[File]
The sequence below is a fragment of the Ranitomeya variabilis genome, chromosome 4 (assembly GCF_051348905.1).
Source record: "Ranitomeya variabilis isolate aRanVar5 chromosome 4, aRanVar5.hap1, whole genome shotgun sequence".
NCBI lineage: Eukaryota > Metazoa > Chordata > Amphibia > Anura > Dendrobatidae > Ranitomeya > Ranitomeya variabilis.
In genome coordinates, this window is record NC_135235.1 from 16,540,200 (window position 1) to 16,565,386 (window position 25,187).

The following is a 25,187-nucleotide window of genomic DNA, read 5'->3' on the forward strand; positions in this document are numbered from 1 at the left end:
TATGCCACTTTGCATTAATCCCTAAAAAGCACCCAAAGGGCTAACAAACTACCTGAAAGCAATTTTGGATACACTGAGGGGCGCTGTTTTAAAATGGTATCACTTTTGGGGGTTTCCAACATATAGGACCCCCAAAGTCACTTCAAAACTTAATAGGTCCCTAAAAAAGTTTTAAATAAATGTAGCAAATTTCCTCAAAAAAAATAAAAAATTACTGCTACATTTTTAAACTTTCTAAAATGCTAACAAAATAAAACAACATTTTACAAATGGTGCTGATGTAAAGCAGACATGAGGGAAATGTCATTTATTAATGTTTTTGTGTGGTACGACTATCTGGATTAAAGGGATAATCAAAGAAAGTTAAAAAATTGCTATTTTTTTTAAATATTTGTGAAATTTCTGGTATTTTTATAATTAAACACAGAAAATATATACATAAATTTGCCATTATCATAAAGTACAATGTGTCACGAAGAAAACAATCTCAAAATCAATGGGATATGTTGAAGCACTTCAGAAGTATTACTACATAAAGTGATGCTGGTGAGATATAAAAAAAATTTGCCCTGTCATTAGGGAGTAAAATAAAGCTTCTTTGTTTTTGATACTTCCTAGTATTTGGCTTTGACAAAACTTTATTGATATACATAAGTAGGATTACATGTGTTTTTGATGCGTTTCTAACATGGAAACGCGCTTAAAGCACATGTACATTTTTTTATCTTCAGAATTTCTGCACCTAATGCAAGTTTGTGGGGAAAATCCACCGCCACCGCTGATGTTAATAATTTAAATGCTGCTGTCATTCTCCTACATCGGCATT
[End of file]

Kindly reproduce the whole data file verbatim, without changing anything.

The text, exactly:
The sequence below is a fragment of the Ranitomeya variabilis genome, chromosome 4 (assembly GCF_051348905.1).
Source record: "Ranitomeya variabilis isolate aRanVar5 chromosome 4, aRanVar5.hap1, whole genome shotgun sequence".
NCBI lineage: Eukaryota > Metazoa > Chordata > Amphibia > Anura > Dendrobatidae > Ranitomeya > Ranitomeya variabilis.
In genome coordinates, this window is record NC_135235.1 from 16,540,200 (window position 1) to 16,565,386 (window position 25,187).

The following is a 25,187-nucleotide window of genomic DNA, read 5'->3' on the forward strand; positions in this document are numbered from 1 at the left end:
TATGCCACTTTGCATTAATCCCTAAAAAGCACCCAAAGGGCTAACAAACTACCTGAAAGCAATTTTGGATACACTGAGGGGCGCTGTTTTAAAATGGTATCACTTTTGGGGGTTTCCAACATATAGGACCCCCAAAGTCACTTCAAAACTTAATAGGTCCCTAAAAAAGTTTTAAATAAATGTAGCAAATTTCCTCAAAAAAAATAAAAAATTACTGCTACATTTTTAAACTTTCTAAAATGCTAACAAAATAAAACAACATTTTACAAATGGTGCTGATGTAAAGCAGACATGAGGGAAATGTCATTTATTAATGTTTTTGTGTGGTACGACTATCTGGATTAAAGGGATAATCAAAGAAAGTTAAAAAATTGCTATTTTTTTTAAATATTTGTGAAATTTCTGGTATTTTTATAATTAAACACAGAAAATATATACATAAATTTGCCATTATCATAAAGTACAATGTGTCACGAAGAAAACAATCTCAAAATCAATGGGATATGTTGAAGCACTTCAGAAGTATTACTACATAAAGTGATGCTGGTGAGATATAAAAAAAATTTGCCCTGTCATTAGGGAGTAAAATAAAGCTTCTTTGTTTTTGATACTTCCTAGTATTTGGCTTTGACAAAACTTTATTGATATACATAAGTAGGATTACATGTGTTTTTGATGCGTTTCTAACATGGAAACGCGCTTAAAGCACATGTACATTTTTTTATCTTCAGAATTTCTGCACCTAATGCAAGTTTGTGGGGAAAATCCACCGCCACCGCTGATGTTAATAATTTAAATGCTGCTGTCATTCTCCTACATCGGCATT